PUTNAM, James Osborne, diplomatist, was born in Attica, N.Y., July 4, 1818 ; son of Harvey and Myra (Osborne) Putnam, and a descendant, in the eighth generation, of John and Priscilla Putnam, who emigrated from Buckinghamshire, England, in 1634 and settled in Salem, Mass. He passed his freshman and sophomore years in Hamilton college, 1837-38, and entered the Yale junior class of 1839, and was graduated as of that class in 1865, receiving his A.M. degree the same year. He studied law in his father's office; was admitted to the bar in 1842; practiced in Buffalo, N.Y., and was postmaster of that city, 1851-53. He was married Jan. 5, 1842, to Harriet Foster, daughter of George and Harriet (Foster) Palmer of Buffalo; and secondly, March 15, 1855, to Kate F., daughter of the Rev. Worthington and Katherine (Green) Wright of Woodstock, Vt. He was a member of the New York state senate, 1854- 55, where he originated the bill that became a law, requiring the title of church property to be vested in trustees. He was defeated as the American party nominee for secretary of state in 1857; was a presidential elector from the state-at-large on the Lincoln and Hamlin ticket in 1860; U.S. consul at Havre, France, 1861-66; U.S. minister to Belgium, 1880-82, and US delegate to the International Industrial Property congress at Paris in 1881. He is the author of: Orations Speeches and Miscellanies (1880). In 1903 he still held the position of chancellor of the University of Buffalo, which he had occupied for many years.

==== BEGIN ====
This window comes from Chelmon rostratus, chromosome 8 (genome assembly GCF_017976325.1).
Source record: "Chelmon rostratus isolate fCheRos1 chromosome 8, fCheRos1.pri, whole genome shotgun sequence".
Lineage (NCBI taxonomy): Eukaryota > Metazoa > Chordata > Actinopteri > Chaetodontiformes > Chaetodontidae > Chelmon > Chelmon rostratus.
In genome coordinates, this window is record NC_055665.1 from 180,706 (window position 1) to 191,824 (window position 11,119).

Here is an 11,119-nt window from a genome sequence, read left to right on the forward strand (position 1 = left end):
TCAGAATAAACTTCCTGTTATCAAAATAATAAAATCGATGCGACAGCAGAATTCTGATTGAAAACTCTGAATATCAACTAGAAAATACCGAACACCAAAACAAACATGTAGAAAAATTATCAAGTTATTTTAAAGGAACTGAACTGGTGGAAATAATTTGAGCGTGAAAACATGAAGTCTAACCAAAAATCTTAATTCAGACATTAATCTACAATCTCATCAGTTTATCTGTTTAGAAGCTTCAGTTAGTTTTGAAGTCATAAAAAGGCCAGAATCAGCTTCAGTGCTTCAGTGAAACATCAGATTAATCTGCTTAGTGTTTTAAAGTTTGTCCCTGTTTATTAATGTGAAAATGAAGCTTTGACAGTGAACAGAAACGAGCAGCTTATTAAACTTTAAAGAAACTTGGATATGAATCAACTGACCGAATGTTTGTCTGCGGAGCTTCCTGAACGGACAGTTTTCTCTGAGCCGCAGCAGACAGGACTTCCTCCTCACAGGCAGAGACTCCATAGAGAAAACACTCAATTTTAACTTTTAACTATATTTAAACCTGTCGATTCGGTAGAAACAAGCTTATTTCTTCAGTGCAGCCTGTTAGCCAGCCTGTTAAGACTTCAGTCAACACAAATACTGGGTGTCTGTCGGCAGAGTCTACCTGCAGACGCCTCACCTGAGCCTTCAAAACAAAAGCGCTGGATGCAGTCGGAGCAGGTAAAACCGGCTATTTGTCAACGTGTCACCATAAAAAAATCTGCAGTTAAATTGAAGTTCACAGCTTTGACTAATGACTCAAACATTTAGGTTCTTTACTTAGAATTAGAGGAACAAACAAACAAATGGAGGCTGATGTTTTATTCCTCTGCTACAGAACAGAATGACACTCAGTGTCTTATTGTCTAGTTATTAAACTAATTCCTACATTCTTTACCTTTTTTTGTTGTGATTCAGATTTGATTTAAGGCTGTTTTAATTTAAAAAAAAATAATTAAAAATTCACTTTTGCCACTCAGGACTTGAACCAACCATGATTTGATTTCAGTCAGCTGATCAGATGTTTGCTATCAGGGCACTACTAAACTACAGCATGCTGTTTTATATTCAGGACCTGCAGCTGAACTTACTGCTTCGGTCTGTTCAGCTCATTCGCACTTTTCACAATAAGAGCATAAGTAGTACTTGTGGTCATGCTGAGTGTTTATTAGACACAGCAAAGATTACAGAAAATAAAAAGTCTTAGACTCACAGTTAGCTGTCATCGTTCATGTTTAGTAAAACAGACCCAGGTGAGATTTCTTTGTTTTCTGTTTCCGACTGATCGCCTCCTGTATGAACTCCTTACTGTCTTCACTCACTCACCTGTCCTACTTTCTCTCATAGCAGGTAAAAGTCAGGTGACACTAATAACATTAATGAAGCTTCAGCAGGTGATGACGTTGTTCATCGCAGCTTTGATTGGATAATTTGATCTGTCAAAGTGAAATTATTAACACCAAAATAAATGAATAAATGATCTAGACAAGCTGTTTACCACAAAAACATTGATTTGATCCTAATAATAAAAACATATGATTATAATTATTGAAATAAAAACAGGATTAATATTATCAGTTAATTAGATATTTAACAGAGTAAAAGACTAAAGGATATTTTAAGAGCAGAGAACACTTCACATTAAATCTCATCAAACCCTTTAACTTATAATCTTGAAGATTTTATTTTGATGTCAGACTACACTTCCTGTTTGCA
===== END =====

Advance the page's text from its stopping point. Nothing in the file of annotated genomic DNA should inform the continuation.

Rossiter Johnson, ed., "Putnam, James Osborne," The Twentieth Century Biographical Dictionary of Notable Americans, vol. 8 (Boston: The Biographical Society, 1904).